Perils of Genius, by C. C. Cattell, published by A. & H. B. Bonner, 1 and 2, Took's Court, Chancery Lane, London, E.C., and may also be obtained of the author at his address, "Emerson," Pokesdown, Hants. This book consists of short, well-written accounts of nearly forty of the great men of past times. Amongst them are Roger Bacon, Bruno, Fox, Milton, Priestly, Pythagoras, Savonarola, Voltaire and Archimedes.
Kalhela: a West Indian Story, by Charles Inniss Bowen, published by The Walter Scott Publishing Co., Ltd., London and Newcastle-on-Tyne. There is excellence and originality in this volume of verse. "Kalhela" is the leading poem, and there are other "various Little Tales in Verse," as the sub-title designates them. "Ciparis, the Hero of St. Pierre," is the most striking poem in the book. It is a short story of the volcanic eruption at St. Pierre. The Wandering Jew, (same author and publishers), is a mystical poem touching the mission of Jesus; and The Satyr, published by William Rice, 3, Broadway, Ludgate Hill, London, E.C. (price not stated), is "A Poem After the French of Victor Hugo," also by Mr. Inniss Bowen.
Surya Gîtâ, or The Song of the Sun, by Lena M. Chamier, published by The Oriental Publishing Co., Ltd., Mylapore, Madras, India. Those who wish to acquaint themselves with some of the metaphysical subtleties of Hindu thought will find this book a mine of such thought. The title-page describes the book as "The Philosophy of Mental and Physical Action." It is an English adaptation of the Sanskrit Karma Kanda," and is an allegorical work after the manner of "The Bhagavad Gita." Although primarily metaphysical and philosophical work, it contains ethical teaching of the highest value, and many gems of pure thought are scattered throughout its pages. There are five chapters, and tive mystical illustrations.
Telepathy; What it is, and How it is Done, by R. Dimsdale Stocker, published by L. N. Fowler and Co., lmperial Arcade, Ludgate Circus, London, and Fowler and Wells Co., 24, East 22nd Street, New York. Those who are interested in the phenomena of Telepathy, will find this little hook a simple and interesting introduction to the subject.
The Key to Health and Happiness, by Francis S. Blizard, published by Francis Riddell Henderson, 26, Paternoster Square, London. Mr. S. Blizard regards the selection of diet as of primary importance in the maintenance of health, but he does not overlook the necessity for removing all bad habits and demoralizing conditions of mind. The book contains good advice and helpful suggestions.
Regenerative, by W. A. & E. Williams, published by L. N. Fowler and Co., Imperial Arcade, Ludgate Circus, London. This is a book for the housewife. It contains instructions for the proper cooking of foods, combined with a number of recipes for cooking foods without the use of flesh. The chapter on "The Art of Bread making" is very useful.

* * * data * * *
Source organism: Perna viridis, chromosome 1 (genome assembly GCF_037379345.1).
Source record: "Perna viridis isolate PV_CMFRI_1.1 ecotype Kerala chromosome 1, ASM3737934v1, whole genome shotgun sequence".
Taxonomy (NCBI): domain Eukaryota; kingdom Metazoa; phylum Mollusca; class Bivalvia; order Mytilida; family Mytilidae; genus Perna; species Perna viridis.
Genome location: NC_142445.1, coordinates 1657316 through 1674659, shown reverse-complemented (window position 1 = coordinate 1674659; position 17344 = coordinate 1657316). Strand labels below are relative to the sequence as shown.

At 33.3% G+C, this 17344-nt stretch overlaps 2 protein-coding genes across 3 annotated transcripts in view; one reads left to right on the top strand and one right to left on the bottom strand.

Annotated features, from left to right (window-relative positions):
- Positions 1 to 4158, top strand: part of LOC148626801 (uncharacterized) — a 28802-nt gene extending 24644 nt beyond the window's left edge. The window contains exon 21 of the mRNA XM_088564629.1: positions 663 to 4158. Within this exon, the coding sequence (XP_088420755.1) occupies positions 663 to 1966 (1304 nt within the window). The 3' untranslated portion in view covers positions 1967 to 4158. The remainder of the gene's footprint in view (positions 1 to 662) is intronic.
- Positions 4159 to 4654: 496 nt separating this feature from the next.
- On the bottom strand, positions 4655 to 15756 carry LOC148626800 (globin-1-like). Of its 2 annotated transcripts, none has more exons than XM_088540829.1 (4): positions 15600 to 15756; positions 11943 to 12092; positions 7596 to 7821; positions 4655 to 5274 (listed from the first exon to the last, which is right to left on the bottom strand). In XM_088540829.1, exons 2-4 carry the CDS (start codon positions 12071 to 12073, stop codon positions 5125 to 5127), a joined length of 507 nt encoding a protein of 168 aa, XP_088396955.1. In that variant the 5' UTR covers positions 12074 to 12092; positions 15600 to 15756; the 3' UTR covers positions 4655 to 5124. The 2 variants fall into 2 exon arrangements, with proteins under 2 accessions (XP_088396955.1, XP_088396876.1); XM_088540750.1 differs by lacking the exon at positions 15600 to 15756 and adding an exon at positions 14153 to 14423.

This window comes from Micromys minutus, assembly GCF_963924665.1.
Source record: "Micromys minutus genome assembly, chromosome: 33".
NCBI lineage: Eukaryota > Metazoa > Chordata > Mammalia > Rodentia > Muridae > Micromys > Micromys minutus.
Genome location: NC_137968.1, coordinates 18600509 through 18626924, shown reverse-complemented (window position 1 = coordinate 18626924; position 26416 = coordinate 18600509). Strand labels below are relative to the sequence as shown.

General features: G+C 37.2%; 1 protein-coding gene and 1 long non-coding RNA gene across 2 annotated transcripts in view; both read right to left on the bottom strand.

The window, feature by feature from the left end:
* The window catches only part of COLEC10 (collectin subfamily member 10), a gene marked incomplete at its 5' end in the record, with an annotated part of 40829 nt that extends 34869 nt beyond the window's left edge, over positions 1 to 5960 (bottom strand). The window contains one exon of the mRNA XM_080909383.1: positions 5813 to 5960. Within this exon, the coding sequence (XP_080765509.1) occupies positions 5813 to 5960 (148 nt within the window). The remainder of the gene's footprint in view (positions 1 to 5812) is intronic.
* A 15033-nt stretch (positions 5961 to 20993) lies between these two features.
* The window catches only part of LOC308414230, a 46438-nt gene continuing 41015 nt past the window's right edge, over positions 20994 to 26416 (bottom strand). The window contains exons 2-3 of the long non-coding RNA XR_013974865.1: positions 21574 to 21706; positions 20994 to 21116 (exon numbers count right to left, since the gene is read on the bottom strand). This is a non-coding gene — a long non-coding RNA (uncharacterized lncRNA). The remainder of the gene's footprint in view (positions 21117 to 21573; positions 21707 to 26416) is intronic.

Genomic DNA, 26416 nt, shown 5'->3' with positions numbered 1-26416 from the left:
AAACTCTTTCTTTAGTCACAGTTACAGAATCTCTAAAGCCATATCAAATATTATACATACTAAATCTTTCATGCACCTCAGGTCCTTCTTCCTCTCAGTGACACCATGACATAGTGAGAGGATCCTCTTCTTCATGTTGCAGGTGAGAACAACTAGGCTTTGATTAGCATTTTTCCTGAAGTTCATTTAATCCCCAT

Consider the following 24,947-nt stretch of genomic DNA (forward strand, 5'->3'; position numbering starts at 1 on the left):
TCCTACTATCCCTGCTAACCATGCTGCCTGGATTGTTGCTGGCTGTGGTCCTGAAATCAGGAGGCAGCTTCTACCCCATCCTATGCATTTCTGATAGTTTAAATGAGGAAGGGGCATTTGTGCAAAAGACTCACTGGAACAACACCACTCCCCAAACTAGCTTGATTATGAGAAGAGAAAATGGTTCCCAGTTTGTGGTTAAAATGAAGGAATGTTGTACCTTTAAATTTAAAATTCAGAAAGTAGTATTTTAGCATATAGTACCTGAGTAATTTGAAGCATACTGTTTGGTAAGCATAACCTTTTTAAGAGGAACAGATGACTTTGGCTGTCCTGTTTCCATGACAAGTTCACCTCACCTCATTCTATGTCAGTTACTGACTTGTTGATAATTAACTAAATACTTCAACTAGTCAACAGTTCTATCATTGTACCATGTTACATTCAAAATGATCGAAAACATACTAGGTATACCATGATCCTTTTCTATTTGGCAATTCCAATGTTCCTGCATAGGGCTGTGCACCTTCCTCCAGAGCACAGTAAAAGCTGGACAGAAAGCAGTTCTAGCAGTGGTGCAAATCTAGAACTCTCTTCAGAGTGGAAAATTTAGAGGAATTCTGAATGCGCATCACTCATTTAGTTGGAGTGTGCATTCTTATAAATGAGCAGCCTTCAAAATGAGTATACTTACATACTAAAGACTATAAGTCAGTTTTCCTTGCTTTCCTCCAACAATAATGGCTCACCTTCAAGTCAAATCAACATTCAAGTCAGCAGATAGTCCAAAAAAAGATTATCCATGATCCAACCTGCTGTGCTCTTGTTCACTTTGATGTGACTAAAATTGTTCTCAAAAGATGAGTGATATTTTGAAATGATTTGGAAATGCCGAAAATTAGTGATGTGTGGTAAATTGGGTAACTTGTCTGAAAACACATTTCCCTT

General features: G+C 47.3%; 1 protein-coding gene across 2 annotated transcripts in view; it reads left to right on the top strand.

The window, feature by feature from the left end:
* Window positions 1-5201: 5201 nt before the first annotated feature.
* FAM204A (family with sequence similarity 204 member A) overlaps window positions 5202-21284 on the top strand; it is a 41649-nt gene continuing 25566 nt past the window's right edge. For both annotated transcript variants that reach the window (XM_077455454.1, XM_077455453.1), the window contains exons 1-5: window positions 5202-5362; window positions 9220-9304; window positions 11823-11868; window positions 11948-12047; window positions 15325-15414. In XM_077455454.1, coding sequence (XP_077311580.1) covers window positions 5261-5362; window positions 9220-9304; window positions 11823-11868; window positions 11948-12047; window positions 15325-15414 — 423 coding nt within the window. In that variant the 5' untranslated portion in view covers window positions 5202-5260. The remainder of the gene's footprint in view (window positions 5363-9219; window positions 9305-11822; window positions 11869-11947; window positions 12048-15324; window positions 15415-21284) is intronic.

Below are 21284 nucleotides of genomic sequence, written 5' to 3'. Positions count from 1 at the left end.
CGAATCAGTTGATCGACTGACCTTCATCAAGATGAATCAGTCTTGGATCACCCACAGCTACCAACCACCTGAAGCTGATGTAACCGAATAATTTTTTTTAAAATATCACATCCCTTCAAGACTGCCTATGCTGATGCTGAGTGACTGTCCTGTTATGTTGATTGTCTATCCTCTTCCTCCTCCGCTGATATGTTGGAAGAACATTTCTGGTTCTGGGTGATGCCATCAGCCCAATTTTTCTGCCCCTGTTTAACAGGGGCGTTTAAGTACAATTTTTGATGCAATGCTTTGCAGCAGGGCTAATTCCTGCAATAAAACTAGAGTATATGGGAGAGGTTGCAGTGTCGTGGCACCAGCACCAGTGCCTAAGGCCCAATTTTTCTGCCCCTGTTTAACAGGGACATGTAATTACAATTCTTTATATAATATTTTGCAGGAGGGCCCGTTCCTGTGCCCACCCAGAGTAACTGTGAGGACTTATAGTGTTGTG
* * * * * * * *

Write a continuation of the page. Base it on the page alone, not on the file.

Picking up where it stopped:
Master and Man, by Leo Tolstoy, and Tolstoy as a Schoolmaster, by Ernest Crosby, are two more sixpenny volumes of "The Simple Life Series," published by The Simple Life Press, 44, Fleet Street, London, E.C. The latter book contains Tolstoy's views on punishment and education.
From the Old Church to the New, by William Smith, published by the Scottish New Church Evidence Society, Meikleriggs, Paisley, is a pamphlet of thirty-five pages described as "A Personal Retrospect." It is an account of the author's transition from one form of faith to another.
Solar Biology, by Hiram E. Butler, published by The Esoteric Fraternity, Applegate, Cal., U.S.A. This book is described on the Title-Page as "A Scientific Method of delineating character, diagnosing disease, determining mental, physical, and business qualifications, conjugal adaptability, etc., from date of birth." It is a very extensive and elaborate work, is beautifully printed and contains a number of diagrams, as well as a portrait of the author.
More in this issue« The "Light of Reason" Gatherings |
More from James Allen
James Allen was a little-known philosophical writer and poet. He is best recognized for his book, As a Man Thinketh. Allen wrote about complex subjects such as faith, destiny, love, patience, and religion but had the unique ability of explaining these subjects clearly and in a way that is easy to understand. He often wrote about cause and effect, sowing and reaping, as well as overcoming sadness, sorrow, and grief. For more information on the life of James Allen, click here.